Store your source in Subversion; for distribution of compiled/assembled artifacts & keeping them in sync across other systems, there are better & more efficient ways to do that. rsync is probably the most primitive, but the most readily-available.
    I am neither an employee nor customer of WANDisco.

  6. #6
    Mat,

    The game dev process is quite different to the software dev process. Often the process of generating intermediate results is far from automatic, and so it is desireable to store these results: the "originals" are kept in case something needs reworking, but the intermediates are used while that is not the case. I understand completely why Sean would want to SVN these files.

    Sean,

    While the worst case scenario is as bad as you suggest, it is very much worst case and seriously unlikely. I have an SVN rep with roughly 500 revisions of a game environment + assets, and while it is 3.5GB in the working copy, the SVN repo for all 500 versions is only 2.6GB. The magic of deltas!

    If you are serious about wanting to restrict disk usage, then impose quotas using the OS tools, based on the SVN repo, but I would advise against it: Find out first whether you have a problem and, at that stage, take action. In the meantime, remind your users not to store everything and anythng but only those files that are needed. For example, there's really no point in storing local backup versions of files : if you have myfile.bin in SVN, don't also store myfile.bak as well. Or, if you have a tool that takes file.mod as input and creates file.out and file.log, don't store the .log file.

    HTH
    Ruth
    Last edited by rivimey; 04-10-2012 at 09:31 AM.

  7. #7
    Ruth,

    Thank you for the clarification. I was unaware SVN used partity/deltas to construct all the revisions. I was under the impression of each revision of a binary file was copied in whole thus eating storage space.

    Thanks for the direction pointing. Yea, we weren't planning on storing backups in SVN, just current work so that everyone can be on the same page.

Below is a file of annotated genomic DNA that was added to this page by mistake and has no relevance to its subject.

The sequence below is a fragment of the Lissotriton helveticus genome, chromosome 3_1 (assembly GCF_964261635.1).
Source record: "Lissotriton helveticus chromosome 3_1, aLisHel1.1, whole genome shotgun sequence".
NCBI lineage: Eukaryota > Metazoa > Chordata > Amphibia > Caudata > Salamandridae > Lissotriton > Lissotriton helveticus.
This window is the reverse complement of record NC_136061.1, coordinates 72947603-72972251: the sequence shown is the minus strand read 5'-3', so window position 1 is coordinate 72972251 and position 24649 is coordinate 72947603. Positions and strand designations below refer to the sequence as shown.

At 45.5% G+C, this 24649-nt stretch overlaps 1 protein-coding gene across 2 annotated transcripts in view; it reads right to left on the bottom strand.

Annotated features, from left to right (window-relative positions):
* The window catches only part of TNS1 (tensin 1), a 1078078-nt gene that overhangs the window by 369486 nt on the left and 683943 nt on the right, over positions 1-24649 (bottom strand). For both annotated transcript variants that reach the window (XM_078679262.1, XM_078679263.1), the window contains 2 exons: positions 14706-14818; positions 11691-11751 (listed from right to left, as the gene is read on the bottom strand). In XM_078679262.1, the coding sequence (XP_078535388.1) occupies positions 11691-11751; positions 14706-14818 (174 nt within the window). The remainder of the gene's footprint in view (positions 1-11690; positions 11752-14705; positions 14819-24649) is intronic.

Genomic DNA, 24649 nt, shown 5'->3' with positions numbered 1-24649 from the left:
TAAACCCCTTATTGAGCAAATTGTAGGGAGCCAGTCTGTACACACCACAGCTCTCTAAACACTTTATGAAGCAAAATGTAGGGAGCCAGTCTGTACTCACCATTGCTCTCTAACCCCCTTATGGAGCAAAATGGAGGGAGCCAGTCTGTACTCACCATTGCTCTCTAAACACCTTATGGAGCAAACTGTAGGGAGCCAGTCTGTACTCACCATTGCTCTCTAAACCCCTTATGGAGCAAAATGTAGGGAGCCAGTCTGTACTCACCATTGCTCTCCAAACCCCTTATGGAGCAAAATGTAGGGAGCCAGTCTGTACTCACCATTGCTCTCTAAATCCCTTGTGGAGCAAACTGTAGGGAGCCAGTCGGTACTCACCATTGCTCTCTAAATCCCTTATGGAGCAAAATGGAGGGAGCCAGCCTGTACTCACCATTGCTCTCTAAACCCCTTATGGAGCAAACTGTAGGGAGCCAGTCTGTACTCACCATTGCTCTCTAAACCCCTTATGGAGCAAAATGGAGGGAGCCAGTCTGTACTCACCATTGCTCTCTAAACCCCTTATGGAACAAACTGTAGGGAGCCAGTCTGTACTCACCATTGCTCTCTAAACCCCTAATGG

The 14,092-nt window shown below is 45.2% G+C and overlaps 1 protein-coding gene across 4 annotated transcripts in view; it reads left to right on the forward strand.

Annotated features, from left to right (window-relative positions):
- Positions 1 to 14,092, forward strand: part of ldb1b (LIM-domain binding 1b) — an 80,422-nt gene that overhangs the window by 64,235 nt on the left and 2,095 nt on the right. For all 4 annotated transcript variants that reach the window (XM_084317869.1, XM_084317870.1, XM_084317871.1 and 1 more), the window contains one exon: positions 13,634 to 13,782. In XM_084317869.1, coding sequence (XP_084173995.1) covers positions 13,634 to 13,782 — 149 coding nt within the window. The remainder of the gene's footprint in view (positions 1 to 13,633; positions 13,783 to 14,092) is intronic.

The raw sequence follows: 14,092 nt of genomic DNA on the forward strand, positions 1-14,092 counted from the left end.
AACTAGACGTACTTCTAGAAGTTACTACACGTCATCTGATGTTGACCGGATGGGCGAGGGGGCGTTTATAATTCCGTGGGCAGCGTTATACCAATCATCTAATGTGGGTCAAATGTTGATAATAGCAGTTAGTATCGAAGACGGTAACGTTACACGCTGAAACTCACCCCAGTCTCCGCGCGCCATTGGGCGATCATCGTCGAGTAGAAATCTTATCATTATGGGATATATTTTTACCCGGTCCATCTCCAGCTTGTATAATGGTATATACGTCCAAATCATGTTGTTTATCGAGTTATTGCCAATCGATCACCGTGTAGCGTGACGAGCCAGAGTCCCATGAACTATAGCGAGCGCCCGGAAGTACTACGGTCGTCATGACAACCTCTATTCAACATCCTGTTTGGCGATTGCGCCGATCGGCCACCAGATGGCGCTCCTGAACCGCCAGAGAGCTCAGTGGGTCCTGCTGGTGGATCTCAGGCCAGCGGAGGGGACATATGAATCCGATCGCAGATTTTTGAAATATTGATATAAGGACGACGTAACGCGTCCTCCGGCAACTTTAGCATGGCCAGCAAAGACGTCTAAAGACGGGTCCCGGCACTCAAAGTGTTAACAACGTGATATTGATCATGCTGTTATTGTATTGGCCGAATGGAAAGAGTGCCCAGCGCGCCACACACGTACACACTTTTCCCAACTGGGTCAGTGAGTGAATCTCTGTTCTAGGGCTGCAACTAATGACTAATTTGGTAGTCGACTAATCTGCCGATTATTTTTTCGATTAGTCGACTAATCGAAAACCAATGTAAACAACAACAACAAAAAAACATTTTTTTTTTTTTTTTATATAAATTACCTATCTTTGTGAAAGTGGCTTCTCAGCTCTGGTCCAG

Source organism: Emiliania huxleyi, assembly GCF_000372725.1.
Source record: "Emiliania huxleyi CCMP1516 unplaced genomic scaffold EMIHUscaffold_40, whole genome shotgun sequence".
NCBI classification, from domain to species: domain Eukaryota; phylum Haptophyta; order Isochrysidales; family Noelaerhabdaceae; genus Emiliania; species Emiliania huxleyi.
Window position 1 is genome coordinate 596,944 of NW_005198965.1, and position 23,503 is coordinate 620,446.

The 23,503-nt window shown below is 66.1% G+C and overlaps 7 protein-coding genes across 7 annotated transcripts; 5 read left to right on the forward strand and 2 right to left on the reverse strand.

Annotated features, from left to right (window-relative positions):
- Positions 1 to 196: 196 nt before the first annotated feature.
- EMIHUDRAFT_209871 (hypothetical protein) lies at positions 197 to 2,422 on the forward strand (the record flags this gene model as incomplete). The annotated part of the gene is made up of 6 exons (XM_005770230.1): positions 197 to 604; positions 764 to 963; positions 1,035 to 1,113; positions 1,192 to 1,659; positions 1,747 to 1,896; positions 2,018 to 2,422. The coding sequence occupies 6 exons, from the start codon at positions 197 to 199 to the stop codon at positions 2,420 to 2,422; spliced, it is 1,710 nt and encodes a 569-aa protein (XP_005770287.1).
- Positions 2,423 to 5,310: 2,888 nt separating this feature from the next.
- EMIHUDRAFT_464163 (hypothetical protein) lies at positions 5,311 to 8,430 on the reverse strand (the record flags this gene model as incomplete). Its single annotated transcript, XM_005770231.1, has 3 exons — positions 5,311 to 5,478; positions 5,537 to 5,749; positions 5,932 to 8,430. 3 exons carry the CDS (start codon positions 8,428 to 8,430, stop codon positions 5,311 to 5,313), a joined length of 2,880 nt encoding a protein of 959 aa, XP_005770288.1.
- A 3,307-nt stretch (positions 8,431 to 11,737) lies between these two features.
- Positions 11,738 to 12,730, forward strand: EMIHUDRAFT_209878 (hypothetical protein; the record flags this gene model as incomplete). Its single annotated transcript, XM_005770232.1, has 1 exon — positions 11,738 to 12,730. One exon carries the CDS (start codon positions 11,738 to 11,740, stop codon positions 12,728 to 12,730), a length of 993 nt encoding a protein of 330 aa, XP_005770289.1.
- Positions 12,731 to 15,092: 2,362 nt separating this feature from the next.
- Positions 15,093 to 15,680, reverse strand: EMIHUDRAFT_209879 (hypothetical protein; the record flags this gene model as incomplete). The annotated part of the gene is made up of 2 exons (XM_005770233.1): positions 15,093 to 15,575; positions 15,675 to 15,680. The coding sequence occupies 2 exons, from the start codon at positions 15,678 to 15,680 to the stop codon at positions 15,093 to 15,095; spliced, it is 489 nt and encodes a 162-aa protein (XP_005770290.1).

8. #8
    Quote Originally Posted by mbooth View Post
    Still, why store the UPKs in source control when you can generate them at build time? (By build time I mean do it as the first step of your level production process.) That's what continuous integration is for, after all.
    UPKs cannot generated at build time. UPKs are custom asset containers that are called upon by the game engine during editing and during build time. They have to be generated MANUALLY though before hand.

  9. #9
    Quote Originally Posted by viptampa View Post
    UPKs cannot generated at build time. UPKs are custom asset containers that are called upon by the game engine during editing and during build time. They have to be generated MANUALLY though before hand.
    Mat's point stands. If the UPKs can be generated from other (less space-hungry) resources which are stored in the repository, storing the UPKs in the repository is redundant and wasteful (space, bandwidth). Generate new UPKs for items which have been changed after each checkout/update (you'll need to script around svn update or use the client hooks available in TortoiseSVN).
    I am neither an employee nor customer of WANDisco.

  10. #10
    Sigh, you don't understand how UPKs work and it sounds I may be talking to the wrong crowd.

    Again, UPKs are not generated... they are assembled manually from RAW art/model/audio assets. Those raw art/model/audio assets need to be kept track of as if a developer leaves, we need to be able to pick up and go from where he/she left off. Generally raw game content are larger than UPKs (UPKs use compression). We need to keep revisions of UPKs as if we make a change to a material or property for a model or audio sound cue within that UPK and it fails to work as expected, we need to be able to roll back a revision. I've talked to game project leads on other projects, and they store their projects just usually on a colocation/dedicated server. Since I don't have that, I opted for a centralized VPS. From what Ruth is saying, it looks like the deltas process of SVN will save me the hassle of attempting to maintain repos as I originally that I would need.

    I do appreciate everyone's time even if we might not understand one another.

  11. #11
    Sean,

    I'd suggest having a go on a limited trial of some sort to see how things work for you. I think svn can answer your need and there are lots of good tools around it.

    Ruth

  12. #12
    Senior Member Site ModeratorSite Admin
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    Quote Originally Posted by viptampa View Post
    Sigh, you don't understand how UPKs work and it sounds I may be talking to the wrong crowd.

    Again, UPKs are not generated... they are assembled manually from RAW art/model/audio assets. Those raw art/model/audio assets need to be kept track of as if a developer leaves, we need to be able to pick up and go from where he/she left off.
    Game development is not a special case. I still don't see why you have to do it manually. There is a tool to assemble a UPK and your developer is maintaining a list of files/revisions that goes into them, right? Why not store that list in SVN and script the tool to assemble the UPK from the list?
    Mat Booth
    Software Engineer
    WANdisco, Inc.

    I joined the blog-o-web-o-sphere! Linux and Coding Blog

    How To Ask Smart Questions